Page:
Published: Dec 14, 2007
Salvation Army Faces English Language Lawsuit While GOP Stays Mum
by Daniel Gilbert

After top Republican Presidential Candidates spent weeks attempting to convince voters that they are the most conservative of the group, all have remained mum on a winning issue for Conservatives: the right of businesses and faith-based organizations to require employees to speak English while on the job.

My position is clear. English should be made the official language of the United States. English language should be a requirement for citizenship and a requirement in any job where two spoken languages would be a safety or customer service problem. The American people and the conservative leadership have become so worn down by the politically correct police that we cannot even stand in the gap for a Christian organization that does nothing but help others across the globe. What does that say about us and our leaders?

If the Bush administration's failure to protect our borders wasn't enough, now we have a loving and effective humanitarian organization who has to defend itself in a lawsuit that stems from these very same failed policies.

Not a single Top Republican Candidate has publicly weighed in on this issue or expressed support for the Salvation Army, which is currently being sued by the EEOC for requiring its employees to speak English. Yet, 77 percent of Americans agree that businesses have the right to demand their employees speak English while on the clock. Moreover, a summer 2006 Rasmussen poll stated that 85 percent of Americans (92 percent of Republicans and 79 percent of Democrats) believe English should be the official language of the United States.

The case revolves around two Salvation Army employees in Framingham, MA, who had the opportunity to learn English for five years, and were required to learn the language by the sixth year. The employees were fired and subsequently petitioned the EEOC to file suit against the Salvation Army for wrongful termination.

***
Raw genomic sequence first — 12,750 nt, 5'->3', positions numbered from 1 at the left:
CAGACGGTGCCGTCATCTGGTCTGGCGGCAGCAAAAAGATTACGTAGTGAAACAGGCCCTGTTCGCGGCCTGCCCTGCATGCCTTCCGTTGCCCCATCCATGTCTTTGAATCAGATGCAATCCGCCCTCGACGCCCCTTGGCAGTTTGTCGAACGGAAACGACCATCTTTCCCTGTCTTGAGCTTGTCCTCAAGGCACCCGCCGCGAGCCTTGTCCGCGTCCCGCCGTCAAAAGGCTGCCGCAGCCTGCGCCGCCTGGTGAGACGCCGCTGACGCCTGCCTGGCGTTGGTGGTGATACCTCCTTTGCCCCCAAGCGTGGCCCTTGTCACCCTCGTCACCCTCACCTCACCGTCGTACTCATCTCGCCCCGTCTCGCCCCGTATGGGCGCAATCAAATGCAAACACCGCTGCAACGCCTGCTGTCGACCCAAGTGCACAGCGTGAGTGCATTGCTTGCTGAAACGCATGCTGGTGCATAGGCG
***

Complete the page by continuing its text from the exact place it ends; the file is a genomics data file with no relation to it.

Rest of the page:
Nancy Pelosi and her House Democrats, under pressure from the Hispanic Caucus, attempted to defeat (unsuccessfully) an amendment attached to an appropriations bill to protect prosecuting such an organization by voting against the motion 218 to 186. Senator Lamar Alexander (R-ND) led the charge in defense of the Salvation Army.

Immigration will undoubtedly be a deciding factor in 2008. According to a recent Rasmussen poll in NH, immigration ranked higher than national security, our economy and Iraq among voters, particularly among Republicans. If immigration is a major factor, why is all quiet on the Republican front regarding the Salvation Army?

GOP front-runners may lack the political courage to support a Christian organization which is historically one of the largest social care programs in the world; Democrat front runners are safely dancing around the immigration issue because their party is so fractured on this subject.

If any of the top candidates wanted to separate themselves from the moderate bunch and emerge as the true conservative, they would have demanded other candidates reveal their position on this issue, in the likes of the feeding frenzy with Senator Clinton and driver's licenses for illegals in New York.

All top GOP candidates have publicly provided to voters, thus far, was to not raise their hand when Wolf Blitzer asked if any of them disagreed with English as the official language in the U.S. Their tough talk on this issue was under-whelming.

Unfortunately, the top candidates have a weak history regarding immigration policies. Rudy Giuliani kept sanctuary cities in NYC, John McCain co-sponsored the Amnesty Bill and Mitt Romney is a notorious flip-flopper on abortion, amnesty and gay marriage so we really don't know where he stands, even if he takes a stand.

Perhaps the most telling example of the top candidates' true position on this issue will be the video clips from the all-Spanish debate at the University of Miami, December 9, where Republican candidates don headphones and use translators to explain why they should be elected as the next President of the United States of America.

We The People Say No To Politicians!

In 2000, I voted for President Bush and the Republicans. I had high hopes that with the Republicans in control of the legislature and the executive branches that real change would occur in our government. I thought that the principles that we all thought the Republicans stood for would guide the Republicans to do what is best for the country. I thought I would see a new higher moral standard. What we got was corruption, bribes, moral decline, hearings with no action, tax breaks for big business, McCain Feingold and last year 15,000 earmarks.

We get a Republican majority in the Senate and a President who think that the best way to handle the illegal alien problem is to give them amnesty. And just last month we had a great break through with the North Koreans where they agreed to not do what they agreed to not do under Clinton. How much will it cost the American citizens this time?

There has to be a change in Presidential and Congressional leadership to affect change in this country. There has to be a way to get the politicians out and the statesmen in. Those politicians who vote only for the sake of the party, the lobbyist or big business have to be removed. To bring about substantial changes in the government, these new statesmen must control the House, Senate and the White House.

Daniel Gilbert is an independent columnist and presidential candidate

© Copyright 2004-2012 by Post Chronicle Corp.
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